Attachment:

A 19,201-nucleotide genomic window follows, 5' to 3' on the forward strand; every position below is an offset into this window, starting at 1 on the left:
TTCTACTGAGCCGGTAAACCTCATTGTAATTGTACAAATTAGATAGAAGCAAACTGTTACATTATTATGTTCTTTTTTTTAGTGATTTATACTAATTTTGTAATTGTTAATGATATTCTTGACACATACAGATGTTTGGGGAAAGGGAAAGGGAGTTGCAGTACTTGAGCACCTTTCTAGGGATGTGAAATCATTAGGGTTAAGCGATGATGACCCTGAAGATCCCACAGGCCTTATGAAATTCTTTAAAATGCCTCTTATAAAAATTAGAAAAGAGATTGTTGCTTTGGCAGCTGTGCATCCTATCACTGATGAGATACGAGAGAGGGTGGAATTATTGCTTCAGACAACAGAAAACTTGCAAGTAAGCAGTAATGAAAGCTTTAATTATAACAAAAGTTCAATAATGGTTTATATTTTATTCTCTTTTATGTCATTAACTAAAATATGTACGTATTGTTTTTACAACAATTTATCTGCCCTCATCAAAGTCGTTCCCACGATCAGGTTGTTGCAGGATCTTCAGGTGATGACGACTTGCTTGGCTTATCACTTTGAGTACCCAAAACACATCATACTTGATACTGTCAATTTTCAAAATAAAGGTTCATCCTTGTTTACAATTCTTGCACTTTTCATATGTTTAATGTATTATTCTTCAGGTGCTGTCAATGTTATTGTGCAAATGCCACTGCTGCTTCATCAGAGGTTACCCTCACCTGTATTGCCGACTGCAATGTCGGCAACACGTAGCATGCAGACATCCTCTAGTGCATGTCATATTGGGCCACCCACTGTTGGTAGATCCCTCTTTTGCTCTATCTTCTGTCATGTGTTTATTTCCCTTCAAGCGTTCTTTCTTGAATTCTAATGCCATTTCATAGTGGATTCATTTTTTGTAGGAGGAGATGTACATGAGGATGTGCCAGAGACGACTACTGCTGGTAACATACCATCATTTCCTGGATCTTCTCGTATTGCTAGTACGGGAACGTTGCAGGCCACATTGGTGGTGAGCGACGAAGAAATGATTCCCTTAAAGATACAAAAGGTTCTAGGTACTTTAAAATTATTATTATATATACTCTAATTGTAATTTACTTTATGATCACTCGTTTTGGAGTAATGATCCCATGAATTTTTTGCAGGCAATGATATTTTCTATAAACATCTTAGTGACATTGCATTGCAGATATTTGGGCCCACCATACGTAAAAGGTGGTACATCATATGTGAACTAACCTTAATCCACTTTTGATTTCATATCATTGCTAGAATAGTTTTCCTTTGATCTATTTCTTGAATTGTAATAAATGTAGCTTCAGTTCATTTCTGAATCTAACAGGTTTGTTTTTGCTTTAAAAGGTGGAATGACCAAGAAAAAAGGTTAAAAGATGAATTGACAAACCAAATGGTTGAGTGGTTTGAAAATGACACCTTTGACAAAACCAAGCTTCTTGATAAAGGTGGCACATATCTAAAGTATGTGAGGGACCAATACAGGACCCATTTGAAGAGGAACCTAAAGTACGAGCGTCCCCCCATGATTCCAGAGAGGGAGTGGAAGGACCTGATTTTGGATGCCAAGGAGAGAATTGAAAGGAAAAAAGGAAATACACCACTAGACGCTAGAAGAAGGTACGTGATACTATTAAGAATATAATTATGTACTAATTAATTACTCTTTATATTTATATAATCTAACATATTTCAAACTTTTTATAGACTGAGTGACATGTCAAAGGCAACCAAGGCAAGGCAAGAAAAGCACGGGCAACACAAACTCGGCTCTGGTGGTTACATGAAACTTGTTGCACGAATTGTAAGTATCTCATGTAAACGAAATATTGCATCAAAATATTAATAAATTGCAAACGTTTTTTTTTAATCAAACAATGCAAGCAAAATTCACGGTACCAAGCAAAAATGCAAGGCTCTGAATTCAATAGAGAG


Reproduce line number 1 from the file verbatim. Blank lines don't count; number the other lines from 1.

A 19,201-nucleotide genomic window follows, 5' to 3' on the forward strand; every position below is an offset into this window, starting at 1 on the left: